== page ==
If you’re wondering whether or not it’s worth taking a boat trip from Ibiza to Formentera for the day, the answer is YES!
Rosana and I almost didn’t go. We were having such a great time exploring Ibiza and we didn’t feel like getting up early to catch the ferry. But I’m so glad we did as it turned out to be one of the main highlights of our trip.
What do you know about Formentera?
Located just five miles off the coast of Ibiza, the flat and craggy outcrop of Formentera is the smallest and most natural of the Balearic Islands (which also include Ibiza, Mallorca, Menorca).
When I say small, I mean you could literally see the entire island in just one day – on a bicycle! Less than 20km from tip to toe.
And when I say it’s the most beautiful and natural of the Balearic Islands, I mean it’s almost entirely undeveloped. Unsurprisingly, it has long been something of a mecca for nature lovers and naked hippies.
Rosana has some friends who lived in one of the island’s caves for three months. Apparently they never once wore clothes.
Formentera is a fantastic example of where responsible tourism really works.
Strong environmental ethics lie at the heart the island’s council, with strict construction controls and but a handful of hotels (definitely try to stay overnight if you have the time).
The greatest escape
There were many moments as we zig-zagged giddily across the island on our little rental scooter where we found ourselves entirely alone. It felt very much like a deserted tropical island.
Narrow roads and tracks traverse the vast expanses of shrub-filled land in unusually straight lines. Seemingly every road leads to a stretch of bleached-white sands, to pristine waters that glow with deep hues of azure and luminous turquoise that don’t quite seem real.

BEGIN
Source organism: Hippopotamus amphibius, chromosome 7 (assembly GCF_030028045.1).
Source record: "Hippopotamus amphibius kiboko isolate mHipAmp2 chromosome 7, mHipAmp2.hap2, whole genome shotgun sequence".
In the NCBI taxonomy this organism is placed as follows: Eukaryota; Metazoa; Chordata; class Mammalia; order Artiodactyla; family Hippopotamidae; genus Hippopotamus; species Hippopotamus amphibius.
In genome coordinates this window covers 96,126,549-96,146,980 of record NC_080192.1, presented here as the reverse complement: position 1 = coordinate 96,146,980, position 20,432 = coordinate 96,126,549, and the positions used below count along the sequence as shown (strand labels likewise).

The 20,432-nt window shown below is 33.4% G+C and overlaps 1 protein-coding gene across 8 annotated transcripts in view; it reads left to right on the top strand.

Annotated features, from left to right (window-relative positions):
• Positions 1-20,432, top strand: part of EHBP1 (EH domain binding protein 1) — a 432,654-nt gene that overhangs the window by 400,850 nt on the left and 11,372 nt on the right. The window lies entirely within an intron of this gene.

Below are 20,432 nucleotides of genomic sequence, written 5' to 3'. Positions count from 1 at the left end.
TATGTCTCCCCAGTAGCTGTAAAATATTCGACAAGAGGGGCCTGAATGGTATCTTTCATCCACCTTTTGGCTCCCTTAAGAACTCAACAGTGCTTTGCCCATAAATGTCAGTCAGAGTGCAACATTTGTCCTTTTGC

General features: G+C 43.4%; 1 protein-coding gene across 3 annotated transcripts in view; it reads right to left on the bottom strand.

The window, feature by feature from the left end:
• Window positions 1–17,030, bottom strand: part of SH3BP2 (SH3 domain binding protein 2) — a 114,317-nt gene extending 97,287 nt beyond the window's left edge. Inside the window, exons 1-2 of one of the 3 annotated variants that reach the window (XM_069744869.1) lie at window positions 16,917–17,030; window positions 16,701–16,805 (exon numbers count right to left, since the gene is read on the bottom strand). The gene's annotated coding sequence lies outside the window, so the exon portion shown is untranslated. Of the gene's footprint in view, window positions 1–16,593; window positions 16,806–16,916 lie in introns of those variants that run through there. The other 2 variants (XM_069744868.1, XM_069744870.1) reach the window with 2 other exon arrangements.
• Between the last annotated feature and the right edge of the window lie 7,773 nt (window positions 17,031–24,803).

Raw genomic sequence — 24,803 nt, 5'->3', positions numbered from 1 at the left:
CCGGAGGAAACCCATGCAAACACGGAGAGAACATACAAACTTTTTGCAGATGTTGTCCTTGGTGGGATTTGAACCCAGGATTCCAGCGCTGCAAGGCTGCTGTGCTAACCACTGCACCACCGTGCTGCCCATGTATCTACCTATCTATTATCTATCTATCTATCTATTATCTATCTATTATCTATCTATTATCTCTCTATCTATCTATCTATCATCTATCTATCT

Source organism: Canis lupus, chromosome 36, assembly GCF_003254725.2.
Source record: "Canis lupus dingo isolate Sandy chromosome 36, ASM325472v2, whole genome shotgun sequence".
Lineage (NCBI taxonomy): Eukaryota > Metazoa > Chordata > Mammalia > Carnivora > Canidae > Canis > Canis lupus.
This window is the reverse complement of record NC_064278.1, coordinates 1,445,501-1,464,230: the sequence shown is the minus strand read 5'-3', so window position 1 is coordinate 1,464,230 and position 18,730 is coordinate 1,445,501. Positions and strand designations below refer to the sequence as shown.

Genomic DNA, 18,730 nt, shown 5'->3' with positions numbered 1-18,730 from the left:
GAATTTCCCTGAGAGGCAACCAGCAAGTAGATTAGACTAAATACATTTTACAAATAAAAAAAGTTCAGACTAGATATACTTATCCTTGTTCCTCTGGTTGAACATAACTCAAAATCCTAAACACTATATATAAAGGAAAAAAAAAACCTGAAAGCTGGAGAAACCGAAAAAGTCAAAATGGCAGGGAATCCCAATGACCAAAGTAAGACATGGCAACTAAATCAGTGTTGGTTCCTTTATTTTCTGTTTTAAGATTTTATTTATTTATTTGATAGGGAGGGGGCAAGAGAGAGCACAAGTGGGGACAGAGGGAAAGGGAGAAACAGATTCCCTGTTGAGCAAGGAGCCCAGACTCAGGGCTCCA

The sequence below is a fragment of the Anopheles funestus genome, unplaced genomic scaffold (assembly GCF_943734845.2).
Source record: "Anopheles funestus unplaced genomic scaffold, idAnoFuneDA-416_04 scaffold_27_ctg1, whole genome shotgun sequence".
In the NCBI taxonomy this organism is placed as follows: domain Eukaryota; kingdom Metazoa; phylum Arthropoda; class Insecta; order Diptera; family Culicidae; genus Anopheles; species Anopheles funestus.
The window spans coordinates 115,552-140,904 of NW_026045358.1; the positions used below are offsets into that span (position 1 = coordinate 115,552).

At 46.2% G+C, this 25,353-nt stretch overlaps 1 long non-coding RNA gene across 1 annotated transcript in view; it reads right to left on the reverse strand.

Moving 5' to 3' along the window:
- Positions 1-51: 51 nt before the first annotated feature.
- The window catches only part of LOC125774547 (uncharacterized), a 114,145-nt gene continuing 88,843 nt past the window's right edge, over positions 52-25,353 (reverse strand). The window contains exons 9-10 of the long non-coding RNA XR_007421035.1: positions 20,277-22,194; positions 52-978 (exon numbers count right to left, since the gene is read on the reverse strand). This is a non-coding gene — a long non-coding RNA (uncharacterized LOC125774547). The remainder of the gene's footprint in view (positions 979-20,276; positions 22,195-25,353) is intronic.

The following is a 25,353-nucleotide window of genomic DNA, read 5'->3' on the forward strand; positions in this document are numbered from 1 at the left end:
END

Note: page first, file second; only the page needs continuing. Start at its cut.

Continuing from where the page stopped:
I’m not at all surprised to hear that Joni Mitchell wrote her 1971 album Blue on the island.
In contrast, other parts of the island are a tumble of rusty red rocks, like a martian meteorite adrift in the Med.
So if like us you are planning a trip to Ibiza (see my “couple’s guide to Ibiza“) and wondering whether or not it’s worth spending the time and money to go to Formentera for the day – you definitely should!
Here are my tips on everything from exploring Formentera’s must-see sights and most beautiful beaches to getting around the island and finding restaurants where you won’t get get ripped off – my very personal guide to the best things to see and do in Formentera.
1. Find Your Bearings at the Faro Cap de Barbaria (Lighthouse)
Located on the most southerly tip, Cap de Barbaria takes up a large chunk of Formentera and was home to the island’s first inhabitants some four thousand years ago.
During the island’s repopulation in the late 17th century, most of the area was reserved for Spanish royalty, resulting in place names like Camí del Rei (King’s Road) and Pla del Rei (King’s Plain).
Cap de Barbaria is also home to Formentera’s most recognisable icon, the Faro Cap de Barbaria (lighthouse), which looms over the craggy cliffs and wind-swept shrubs below.
Find a rock to sit on and watch the birds swoop and dive above you. Keep your eyes peeled for the little green and blue lizards that call the headland home.
Some say that Bob Dylan rented the lighthouse back in 1968 so he could spend the winter on the island. Others say he stayed in one of the windmills. Either way, he would have been there when the ships came in.
Tip: It’s also worth visiting La Mola lighthouse, which is often referred to as the ‘lighthouse at the end of the world’. The structure itself isn’t quite as impressive, but its elevated, cliffside location is sure to take your breath away.
2. Cast Away to the Crystal Clear Waters of Cala Saona
The bay of Saona is sheltered by cliffs of burnt-terracotta rock and fragrant forests of pine.
This was my first introduction to the island’s impossibly translucent waters. It was a blissful state of mind I will never forget.
Here you’ll also find a little chiringuito (beach bar) serving great tapas and cold drinks.
It’s also home to the 4* Cala Saona Hotel & Spa, which is unquestionably one of the most desirable hotels on the island.
Tip: Cala Saona faces west so this is a great place to be for a little tipple at sunset!
3. Schmooze Around the Fishing Village of Es Pujols
Es Pujols is the island’s historic fishing village, a laid-back “resort” where looming palm trees sway in the breeze and cast spindly shadows over the fine white sands.
Es Pujols is the most built up area on the island, with a number of little bars, restaurants, hippy stalls and shops to explore.